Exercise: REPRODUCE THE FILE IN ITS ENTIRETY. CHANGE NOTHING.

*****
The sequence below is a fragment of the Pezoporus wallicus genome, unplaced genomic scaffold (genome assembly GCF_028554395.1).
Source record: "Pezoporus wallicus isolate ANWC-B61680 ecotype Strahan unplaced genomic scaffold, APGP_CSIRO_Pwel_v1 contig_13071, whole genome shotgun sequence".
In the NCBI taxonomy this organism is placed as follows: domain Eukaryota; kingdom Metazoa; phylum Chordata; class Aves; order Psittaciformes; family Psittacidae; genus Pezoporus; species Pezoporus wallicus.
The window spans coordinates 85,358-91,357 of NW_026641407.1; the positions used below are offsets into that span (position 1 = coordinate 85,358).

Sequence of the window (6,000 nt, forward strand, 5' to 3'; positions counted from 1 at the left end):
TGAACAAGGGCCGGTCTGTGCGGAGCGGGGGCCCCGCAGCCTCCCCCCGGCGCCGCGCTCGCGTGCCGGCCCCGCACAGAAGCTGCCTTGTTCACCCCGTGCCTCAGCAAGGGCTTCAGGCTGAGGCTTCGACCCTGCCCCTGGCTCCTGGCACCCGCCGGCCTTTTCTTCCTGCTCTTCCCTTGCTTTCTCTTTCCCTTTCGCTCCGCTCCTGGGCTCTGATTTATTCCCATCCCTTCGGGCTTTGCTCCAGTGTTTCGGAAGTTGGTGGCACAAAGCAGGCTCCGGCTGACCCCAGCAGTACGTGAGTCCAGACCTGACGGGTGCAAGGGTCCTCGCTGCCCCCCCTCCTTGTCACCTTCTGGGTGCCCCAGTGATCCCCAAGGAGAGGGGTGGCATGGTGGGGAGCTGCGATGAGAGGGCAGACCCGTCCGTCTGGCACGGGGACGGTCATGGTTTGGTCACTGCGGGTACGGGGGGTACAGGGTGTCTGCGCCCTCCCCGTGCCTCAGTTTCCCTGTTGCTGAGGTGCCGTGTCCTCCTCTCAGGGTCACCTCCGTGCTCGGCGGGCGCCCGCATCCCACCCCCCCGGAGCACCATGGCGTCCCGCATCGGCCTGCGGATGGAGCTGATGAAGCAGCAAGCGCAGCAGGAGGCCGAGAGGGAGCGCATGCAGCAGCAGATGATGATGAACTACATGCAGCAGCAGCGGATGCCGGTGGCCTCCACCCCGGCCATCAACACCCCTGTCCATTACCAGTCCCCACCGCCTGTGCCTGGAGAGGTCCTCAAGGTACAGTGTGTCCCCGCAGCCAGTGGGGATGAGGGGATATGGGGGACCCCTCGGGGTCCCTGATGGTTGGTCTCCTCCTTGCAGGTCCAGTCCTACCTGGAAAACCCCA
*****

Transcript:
The sequence below is a fragment of the Pezoporus wallicus genome, unplaced genomic scaffold (genome assembly GCF_028554395.1).
Source record: "Pezoporus wallicus isolate ANWC-B61680 ecotype Strahan unplaced genomic scaffold, APGP_CSIRO_Pwel_v1 contig_13071, whole genome shotgun sequence".
In the NCBI taxonomy this organism is placed as follows: domain Eukaryota; kingdom Metazoa; phylum Chordata; class Aves; order Psittaciformes; family Psittacidae; genus Pezoporus; species Pezoporus wallicus.
The window spans coordinates 85,358-91,357 of NW_026641407.1; the positions used below are offsets into that span (position 1 = coordinate 85,358).

Sequence of the window (6,000 nt, forward strand, 5' to 3'; positions counted from 1 at the left end):
TGAACAAGGGCCGGTCTGTGCGGAGCGGGGGCCCCGCAGCCTCCCCCCGGCGCCGCGCTCGCGTGCCGGCCCCGCACAGAAGCTGCCTTGTTCACCCCGTGCCTCAGCAAGGGCTTCAGGCTGAGGCTTCGACCCTGCCCCTGGCTCCTGGCACCCGCCGGCCTTTTCTTCCTGCTCTTCCCTTGCTTTCTCTTTCCCTTTCGCTCCGCTCCTGGGCTCTGATTTATTCCCATCCCTTCGGGCTTTGCTCCAGTGTTTCGGAAGTTGGTGGCACAAAGCAGGCTCCGGCTGACCCCAGCAGTACGTGAGTCCAGACCTGACGGGTGCAAGGGTCCTCGCTGCCCCCCCTCCTTGTCACCTTCTGGGTGCCCCAGTGATCCCCAAGGAGAGGGGTGGCATGGTGGGGAGCTGCGATGAGAGGGCAGACCCGTCCGTCTGGCACGGGGACGGTCATGGTTTGGTCACTGCGGGTACGGGGGGTACAGGGTGTCTGCGCCCTCCCCGTGCCTCAGTTTCCCTGTTGCTGAGGTGCCGTGTCCTCCTCTCAGGGTCACCTCCGTGCTCGGCGGGCGCCCGCATCCCACCCCCCCGGAGCACCATGGCGTCCCGCATCGGCCTGCGGATGGAGCTGATGAAGCAGCAAGCGCAGCAGGAGGCCGAGAGGGAGCGCATGCAGCAGCAGATGATGATGAACTACATGCAGCAGCAGCGGATGCCGGTGGCCTCCACCCCGGCCATCAACACCCCTGTCCATTACCAGTCCCCACCGCCTGTGCCTGGAGAGGTCCTCAAGGTACAGTGTGTCCCCGCAGCCAGTGGGGATGAGGGGATATGGGGGACCCCTCGGGGTCCCTGATGGTTGGTCTCCTCCTTGCAGGTCCAGTCCTACCTGGAAAACCCCA